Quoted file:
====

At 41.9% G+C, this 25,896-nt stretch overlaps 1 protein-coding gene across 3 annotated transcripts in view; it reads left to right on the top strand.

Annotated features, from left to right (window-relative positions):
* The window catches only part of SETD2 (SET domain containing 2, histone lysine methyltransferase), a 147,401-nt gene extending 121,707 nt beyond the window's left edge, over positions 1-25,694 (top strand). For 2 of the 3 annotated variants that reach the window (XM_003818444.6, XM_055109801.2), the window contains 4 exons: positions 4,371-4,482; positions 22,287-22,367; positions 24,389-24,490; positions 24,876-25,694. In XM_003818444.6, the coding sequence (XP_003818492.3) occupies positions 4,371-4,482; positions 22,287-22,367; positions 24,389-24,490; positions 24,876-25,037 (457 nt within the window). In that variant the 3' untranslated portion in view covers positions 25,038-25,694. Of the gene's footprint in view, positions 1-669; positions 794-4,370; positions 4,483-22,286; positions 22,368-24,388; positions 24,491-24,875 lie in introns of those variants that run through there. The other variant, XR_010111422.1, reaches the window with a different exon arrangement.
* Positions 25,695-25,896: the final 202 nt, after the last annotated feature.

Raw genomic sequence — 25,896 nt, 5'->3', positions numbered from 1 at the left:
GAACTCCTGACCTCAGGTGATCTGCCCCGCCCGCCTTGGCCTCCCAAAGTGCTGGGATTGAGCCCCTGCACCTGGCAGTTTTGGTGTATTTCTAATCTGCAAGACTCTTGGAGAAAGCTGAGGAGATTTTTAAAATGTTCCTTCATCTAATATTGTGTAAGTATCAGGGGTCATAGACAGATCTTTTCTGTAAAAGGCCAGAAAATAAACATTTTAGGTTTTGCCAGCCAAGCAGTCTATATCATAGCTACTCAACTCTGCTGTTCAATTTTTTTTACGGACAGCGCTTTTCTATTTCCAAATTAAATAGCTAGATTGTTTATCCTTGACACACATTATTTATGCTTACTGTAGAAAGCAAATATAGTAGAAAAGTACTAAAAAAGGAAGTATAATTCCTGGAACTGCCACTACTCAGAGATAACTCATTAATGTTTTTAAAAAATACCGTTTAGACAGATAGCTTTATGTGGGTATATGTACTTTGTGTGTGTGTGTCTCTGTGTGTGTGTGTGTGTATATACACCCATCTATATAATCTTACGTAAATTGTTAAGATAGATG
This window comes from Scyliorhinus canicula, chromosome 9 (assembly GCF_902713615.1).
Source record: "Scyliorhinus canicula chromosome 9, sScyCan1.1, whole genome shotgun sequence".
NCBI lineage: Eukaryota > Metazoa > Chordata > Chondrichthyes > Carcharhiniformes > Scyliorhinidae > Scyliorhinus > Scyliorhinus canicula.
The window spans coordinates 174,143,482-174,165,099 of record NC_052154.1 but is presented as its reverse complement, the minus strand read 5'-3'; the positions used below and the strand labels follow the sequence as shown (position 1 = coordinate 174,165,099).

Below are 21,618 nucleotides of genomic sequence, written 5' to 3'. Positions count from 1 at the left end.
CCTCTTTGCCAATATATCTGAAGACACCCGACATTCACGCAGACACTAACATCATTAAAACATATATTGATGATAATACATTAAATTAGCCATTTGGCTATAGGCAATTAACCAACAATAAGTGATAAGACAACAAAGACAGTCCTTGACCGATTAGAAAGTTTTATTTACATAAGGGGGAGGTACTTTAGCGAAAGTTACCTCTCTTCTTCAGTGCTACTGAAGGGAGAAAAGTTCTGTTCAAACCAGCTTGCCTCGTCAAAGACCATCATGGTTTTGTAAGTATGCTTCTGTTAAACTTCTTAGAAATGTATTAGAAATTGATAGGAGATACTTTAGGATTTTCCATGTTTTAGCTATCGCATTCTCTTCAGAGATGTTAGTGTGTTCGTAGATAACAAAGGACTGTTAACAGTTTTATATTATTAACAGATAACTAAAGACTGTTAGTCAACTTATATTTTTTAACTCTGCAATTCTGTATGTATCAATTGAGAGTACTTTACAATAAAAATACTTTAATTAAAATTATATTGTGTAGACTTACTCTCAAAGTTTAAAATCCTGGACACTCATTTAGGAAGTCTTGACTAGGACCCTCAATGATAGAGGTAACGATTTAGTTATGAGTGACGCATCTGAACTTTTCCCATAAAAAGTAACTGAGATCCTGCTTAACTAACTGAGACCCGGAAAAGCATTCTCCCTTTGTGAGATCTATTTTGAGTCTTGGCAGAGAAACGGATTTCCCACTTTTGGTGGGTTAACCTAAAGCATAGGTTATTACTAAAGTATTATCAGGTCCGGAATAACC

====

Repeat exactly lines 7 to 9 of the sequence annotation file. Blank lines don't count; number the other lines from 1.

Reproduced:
This window comes from Scyliorhinus canicula, chromosome 9 (assembly GCF_902713615.1).
Source record: "Scyliorhinus canicula chromosome 9, sScyCan1.1, whole genome shotgun sequence".
NCBI lineage: Eukaryota > Metazoa > Chordata > Chondrichthyes > Carcharhiniformes > Scyliorhinidae > Scyliorhinus > Scyliorhinus canicula.